Polychrome Outlook, Denali National Park and Preserve
The bus driver points out the cottage-sized boulder stranded
miles off and thousands of feet below in the alluvial plane
between the winding rivers melting from two glaciers.
Sometimes glaciers break off huge chunks from mountains,
he says, and when they recede, they drop them in the middle
of nowhere. All alone out there, they're called erratics.
He needed this trip to breathe air into the doldrums
of his divorce. All this wild openness. All this emptiness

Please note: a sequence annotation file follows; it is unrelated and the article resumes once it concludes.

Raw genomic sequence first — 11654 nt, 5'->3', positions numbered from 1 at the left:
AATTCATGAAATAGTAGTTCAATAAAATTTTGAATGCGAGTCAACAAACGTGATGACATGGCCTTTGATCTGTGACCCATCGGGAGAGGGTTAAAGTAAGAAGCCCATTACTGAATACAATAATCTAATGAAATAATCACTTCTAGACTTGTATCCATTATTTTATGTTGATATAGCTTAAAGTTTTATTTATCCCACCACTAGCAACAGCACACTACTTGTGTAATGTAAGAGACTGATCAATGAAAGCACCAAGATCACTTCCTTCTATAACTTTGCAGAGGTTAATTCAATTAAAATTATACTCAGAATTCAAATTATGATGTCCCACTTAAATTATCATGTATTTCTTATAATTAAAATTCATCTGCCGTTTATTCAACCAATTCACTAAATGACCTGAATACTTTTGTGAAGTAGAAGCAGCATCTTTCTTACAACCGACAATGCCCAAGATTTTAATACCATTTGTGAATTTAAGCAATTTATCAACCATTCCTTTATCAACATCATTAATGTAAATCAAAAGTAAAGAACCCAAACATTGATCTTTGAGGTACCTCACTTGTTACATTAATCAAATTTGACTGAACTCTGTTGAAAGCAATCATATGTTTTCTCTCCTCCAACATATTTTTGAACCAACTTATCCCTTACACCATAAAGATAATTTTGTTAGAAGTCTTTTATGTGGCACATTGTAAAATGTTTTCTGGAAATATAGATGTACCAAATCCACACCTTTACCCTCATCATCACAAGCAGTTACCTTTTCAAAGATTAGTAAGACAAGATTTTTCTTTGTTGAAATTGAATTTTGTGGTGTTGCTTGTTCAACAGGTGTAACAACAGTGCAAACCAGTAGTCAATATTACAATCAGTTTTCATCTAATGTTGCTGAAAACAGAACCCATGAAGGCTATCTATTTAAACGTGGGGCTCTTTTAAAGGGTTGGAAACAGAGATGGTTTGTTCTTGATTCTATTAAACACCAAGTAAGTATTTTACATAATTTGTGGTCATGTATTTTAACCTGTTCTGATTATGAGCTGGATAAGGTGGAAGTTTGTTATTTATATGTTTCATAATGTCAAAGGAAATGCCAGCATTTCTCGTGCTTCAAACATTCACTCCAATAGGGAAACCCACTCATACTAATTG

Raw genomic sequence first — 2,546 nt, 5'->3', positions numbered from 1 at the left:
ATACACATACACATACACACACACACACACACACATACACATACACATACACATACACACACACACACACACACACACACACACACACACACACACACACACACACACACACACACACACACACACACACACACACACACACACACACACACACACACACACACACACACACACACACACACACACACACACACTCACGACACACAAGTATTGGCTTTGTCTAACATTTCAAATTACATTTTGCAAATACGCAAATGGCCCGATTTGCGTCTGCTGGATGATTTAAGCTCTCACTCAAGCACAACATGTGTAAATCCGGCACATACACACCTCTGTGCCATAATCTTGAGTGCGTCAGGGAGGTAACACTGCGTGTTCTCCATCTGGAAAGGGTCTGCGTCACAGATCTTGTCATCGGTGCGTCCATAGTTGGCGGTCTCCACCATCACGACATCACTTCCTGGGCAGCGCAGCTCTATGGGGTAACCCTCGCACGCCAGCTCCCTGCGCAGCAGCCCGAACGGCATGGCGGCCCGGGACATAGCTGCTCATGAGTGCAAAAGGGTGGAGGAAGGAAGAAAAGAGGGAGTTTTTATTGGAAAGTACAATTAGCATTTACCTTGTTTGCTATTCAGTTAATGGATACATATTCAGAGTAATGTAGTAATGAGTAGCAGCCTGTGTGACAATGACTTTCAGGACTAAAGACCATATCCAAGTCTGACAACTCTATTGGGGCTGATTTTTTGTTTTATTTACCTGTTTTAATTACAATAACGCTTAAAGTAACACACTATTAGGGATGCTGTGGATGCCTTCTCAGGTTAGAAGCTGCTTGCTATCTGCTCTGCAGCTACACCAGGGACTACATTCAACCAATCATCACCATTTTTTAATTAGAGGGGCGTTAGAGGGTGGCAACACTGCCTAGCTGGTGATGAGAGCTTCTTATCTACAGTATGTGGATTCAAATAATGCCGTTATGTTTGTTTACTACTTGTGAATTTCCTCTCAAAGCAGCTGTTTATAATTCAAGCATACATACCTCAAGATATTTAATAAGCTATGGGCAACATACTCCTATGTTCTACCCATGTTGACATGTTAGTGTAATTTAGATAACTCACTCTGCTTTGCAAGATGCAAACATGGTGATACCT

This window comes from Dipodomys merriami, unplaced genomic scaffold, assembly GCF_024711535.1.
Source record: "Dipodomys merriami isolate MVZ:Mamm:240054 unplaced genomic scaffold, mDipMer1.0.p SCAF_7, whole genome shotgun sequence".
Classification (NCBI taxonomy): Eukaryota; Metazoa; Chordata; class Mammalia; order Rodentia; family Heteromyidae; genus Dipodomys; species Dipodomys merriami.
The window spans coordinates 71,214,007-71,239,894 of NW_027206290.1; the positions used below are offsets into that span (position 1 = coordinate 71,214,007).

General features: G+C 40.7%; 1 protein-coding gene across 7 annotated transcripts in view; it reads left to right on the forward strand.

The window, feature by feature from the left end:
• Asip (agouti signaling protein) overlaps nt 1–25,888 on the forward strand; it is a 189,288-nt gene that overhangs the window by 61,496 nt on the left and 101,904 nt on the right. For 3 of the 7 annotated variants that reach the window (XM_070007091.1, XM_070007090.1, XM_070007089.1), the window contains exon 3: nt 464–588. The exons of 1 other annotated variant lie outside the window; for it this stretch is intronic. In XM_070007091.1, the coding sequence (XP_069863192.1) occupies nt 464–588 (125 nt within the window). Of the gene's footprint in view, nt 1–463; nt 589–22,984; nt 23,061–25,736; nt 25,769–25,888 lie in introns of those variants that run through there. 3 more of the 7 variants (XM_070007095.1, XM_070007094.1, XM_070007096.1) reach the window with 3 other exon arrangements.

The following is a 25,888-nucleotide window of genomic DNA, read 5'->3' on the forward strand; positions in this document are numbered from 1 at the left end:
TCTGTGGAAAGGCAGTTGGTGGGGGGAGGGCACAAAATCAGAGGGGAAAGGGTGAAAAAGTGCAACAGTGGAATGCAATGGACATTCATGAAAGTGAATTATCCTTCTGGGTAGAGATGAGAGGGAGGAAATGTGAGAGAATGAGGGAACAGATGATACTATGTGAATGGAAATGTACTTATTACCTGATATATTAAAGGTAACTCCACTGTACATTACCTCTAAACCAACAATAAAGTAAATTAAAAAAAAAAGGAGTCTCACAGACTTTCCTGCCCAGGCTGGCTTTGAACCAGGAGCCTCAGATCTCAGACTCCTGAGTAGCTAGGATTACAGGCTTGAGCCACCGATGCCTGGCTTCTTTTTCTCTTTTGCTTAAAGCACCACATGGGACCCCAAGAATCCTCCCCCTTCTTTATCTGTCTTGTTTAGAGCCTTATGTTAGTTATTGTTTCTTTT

—the occasional ptarmigan, moose, grizzly or caribou.
A red fox trots next to the bus, a snowshoe hare dangling
from its mouth. The bus driver stops so they can watch
the bitch carry dinner to kits bouncing around the den.
It just reminds him of what he wanted, of the glacial
chill that had descended upon their marriage, deserting
him in a tundra of oneness. What, he wonders,
had precipitated her hiss that she had had enough,
that she was leaving? And days later the mountain
of legal documents dropped at his door like an erratic.